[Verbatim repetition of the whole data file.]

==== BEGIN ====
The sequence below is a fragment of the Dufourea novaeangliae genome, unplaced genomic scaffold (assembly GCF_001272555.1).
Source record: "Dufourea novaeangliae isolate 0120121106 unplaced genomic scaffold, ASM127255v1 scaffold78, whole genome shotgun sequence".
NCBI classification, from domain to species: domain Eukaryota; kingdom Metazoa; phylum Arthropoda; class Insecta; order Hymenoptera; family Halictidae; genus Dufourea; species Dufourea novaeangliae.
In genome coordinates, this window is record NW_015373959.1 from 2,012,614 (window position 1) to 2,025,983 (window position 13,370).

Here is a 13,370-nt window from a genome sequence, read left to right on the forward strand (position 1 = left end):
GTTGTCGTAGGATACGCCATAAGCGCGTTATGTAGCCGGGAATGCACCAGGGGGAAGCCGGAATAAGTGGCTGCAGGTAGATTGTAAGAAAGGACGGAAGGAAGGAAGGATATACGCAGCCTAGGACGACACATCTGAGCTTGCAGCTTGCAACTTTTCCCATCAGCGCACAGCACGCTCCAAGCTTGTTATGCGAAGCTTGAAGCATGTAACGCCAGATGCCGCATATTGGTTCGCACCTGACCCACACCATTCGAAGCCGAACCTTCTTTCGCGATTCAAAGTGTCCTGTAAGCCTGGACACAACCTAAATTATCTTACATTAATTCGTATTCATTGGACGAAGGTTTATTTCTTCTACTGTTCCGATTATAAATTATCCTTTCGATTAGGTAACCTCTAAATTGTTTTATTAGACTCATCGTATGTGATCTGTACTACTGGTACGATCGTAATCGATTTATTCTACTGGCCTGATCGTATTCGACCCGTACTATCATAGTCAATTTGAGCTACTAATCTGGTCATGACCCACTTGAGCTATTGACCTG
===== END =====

The sequence below is a fragment of the Dufourea novaeangliae genome, unplaced genomic scaffold (assembly GCF_001272555.1).
Source record: "Dufourea novaeangliae isolate 0120121106 unplaced genomic scaffold, ASM127255v1 scaffold78, whole genome shotgun sequence".
NCBI classification, from domain to species: domain Eukaryota; kingdom Metazoa; phylum Arthropoda; class Insecta; order Hymenoptera; family Halictidae; genus Dufourea; species Dufourea novaeangliae.
In genome coordinates, this window is record NW_015373959.1 from 2,012,614 (window position 1) to 2,025,983 (window position 13,370).

Here is a 13,370-nt window from a genome sequence, read left to right on the forward strand (position 1 = left end):
GTTGTCGTAGGATACGCCATAAGCGCGTTATGTAGCCGGGAATGCACCAGGGGGAAGCCGGAATAAGTGGCTGCAGGTAGATTGTAAGAAAGGACGGAAGGAAGGAAGGATATACGCAGCCTAGGACGACACATCTGAGCTTGCAGCTTGCAACTTTTCCCATCAGCGCACAGCACGCTCCAAGCTTGTTATGCGAAGCTTGAAGCATGTAACGCCAGATGCCGCATATTGGTTCGCACCTGACCCACACCATTCGAAGCCGAACCTTCTTTCGCGATTCAAAGTGTCCTGTAAGCCTGGACACAACCTAAATTATCTTACATTAATTCGTATTCATTGGACGAAGGTTTATTTCTTCTACTGTTCCGATTATAAATTATCCTTTCGATTAGGTAACCTCTAAATTGTTTTATTAGACTCATCGTATGTGATCTGTACTACTGGTACGATCGTAATCGATTTATTCTACTGGCCTGATCGTATTCGACCCGTACTATCATAGTCAATTTGAGCTACTAATCTGGTCATGACCCACTTGAGCTATTGACCTG